Although the Riigikogu passed a law amendment past Wednesday (februari 9) preventing bailiffs from seizing electricity compensations, the applicants had already received the compensations which were then seized.
No one can tell how much of the state compensations has already been claimed to meet debts and unless the debtors kept a careful eye on their finances, the support went down the drain.
The Chamber of Bailiffs and Trustees in Bankruptcy admitted that the process had been somewhat confused. They initially had no other option but to seize the energy price rise compensation, since the law did not contain an article interpreting the energy support as a social benefit. Anderzijds, while the ministry and the Riigikogu were correcting their error, some people received the compensation yet the bailiffs will return it only in case the debtor submits a corresponding application within three days. Some such applications have been submitted, the chamber announced, but without a poll it would be difficult to estimate how many compensation payments have been seized already.
No idea of the score of seizures
“The Ministry of Finance definitely did not foresee that the money could be seized to meet the debts. The energy compensation should be a support which cannot be seized,” admitted Jaak Aab (Centrum), Minister of Public Administration. The situation is certainly complicated according to him, but considering the criteria linked to the supports, the processes and the volume of the bailiff’s work, the likelihood of unfortunate coincidences is rather low.
The Ministry of Justice which is working to plug the loophole, added that it had recommended the bailiffs not to seize the support sums after the problem had emerged. The corresponding law would have made it possible, the ministry claimed: a debtor must be left enough money or firewood, bijvoorbeeld, for one month’s heating of the living space. “Whether the bailiffs observed the explanation or to which extent, we do not know, but it must be kept in mind that our explanations are not binding to the bailiffs and they decide on case-by-case basis,” the ministry spokesperson said.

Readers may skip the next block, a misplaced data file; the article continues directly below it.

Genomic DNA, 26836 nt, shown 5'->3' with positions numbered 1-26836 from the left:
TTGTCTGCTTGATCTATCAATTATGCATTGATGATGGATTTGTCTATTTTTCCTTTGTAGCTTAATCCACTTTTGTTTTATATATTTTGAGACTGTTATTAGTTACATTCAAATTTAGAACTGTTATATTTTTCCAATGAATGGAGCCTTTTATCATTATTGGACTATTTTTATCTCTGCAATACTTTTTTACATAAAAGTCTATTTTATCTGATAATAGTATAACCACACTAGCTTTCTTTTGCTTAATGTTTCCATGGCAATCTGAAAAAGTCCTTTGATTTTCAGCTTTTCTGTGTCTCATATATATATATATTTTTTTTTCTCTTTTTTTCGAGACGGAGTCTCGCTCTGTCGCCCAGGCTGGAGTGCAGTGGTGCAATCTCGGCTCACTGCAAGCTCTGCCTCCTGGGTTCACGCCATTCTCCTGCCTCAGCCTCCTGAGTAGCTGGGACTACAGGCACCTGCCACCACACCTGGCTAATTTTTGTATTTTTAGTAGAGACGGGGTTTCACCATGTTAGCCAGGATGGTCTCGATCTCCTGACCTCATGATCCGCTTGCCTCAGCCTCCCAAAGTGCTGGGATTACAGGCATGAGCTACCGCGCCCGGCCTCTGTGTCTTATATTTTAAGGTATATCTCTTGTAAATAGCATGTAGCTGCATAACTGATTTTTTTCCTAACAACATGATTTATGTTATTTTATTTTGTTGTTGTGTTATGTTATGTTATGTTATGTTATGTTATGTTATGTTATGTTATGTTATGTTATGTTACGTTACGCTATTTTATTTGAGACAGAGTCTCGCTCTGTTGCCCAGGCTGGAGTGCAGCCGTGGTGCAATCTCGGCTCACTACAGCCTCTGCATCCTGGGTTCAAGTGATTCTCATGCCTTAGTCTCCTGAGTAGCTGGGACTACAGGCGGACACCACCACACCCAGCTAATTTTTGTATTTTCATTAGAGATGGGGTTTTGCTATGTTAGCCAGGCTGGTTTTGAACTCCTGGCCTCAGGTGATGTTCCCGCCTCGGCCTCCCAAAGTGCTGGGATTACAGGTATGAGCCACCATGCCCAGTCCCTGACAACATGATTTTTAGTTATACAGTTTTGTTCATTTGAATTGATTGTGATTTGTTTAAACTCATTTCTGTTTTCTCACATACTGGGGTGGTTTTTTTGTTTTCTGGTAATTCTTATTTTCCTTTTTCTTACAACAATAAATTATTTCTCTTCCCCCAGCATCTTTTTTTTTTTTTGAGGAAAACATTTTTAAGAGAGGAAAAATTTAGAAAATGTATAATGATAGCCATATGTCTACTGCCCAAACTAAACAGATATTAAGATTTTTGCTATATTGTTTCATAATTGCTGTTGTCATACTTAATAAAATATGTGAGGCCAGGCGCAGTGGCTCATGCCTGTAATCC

echter, the law amendment passed by the parliament almost a month later does not have retroactive powers, the ministry and the Riigikogu Social Affairs Committee member Õnne Pihlak (Hervorming) admit. When the president promulgates the law and it comes in force, the bailiffs can no longer seize the compensation. Until then the debtors have to keep close watch over their financial affairs and reclaim the compensation as soon as possible. “In order to keep the money, people have to submit a corresponding application within three work days after the seizing of the money,” Pihlak explained. “A bailiff does not check the purpose of the money transfer to a person’s account. Since the law will come in force as of its promulgation, the part concerning bailiffs cannot be applied retroactively. What has been seized would not be returned but they cannot seize the compensations later.”
In Pihlak’s opinion, the blunder with the compensations was caused by the novelty and extraordinariness of the situation: “Obviously, one cannot always foresee all the nuances.” She said that the ministry had started to prepare the .amendments as soon as the problem had become apparent.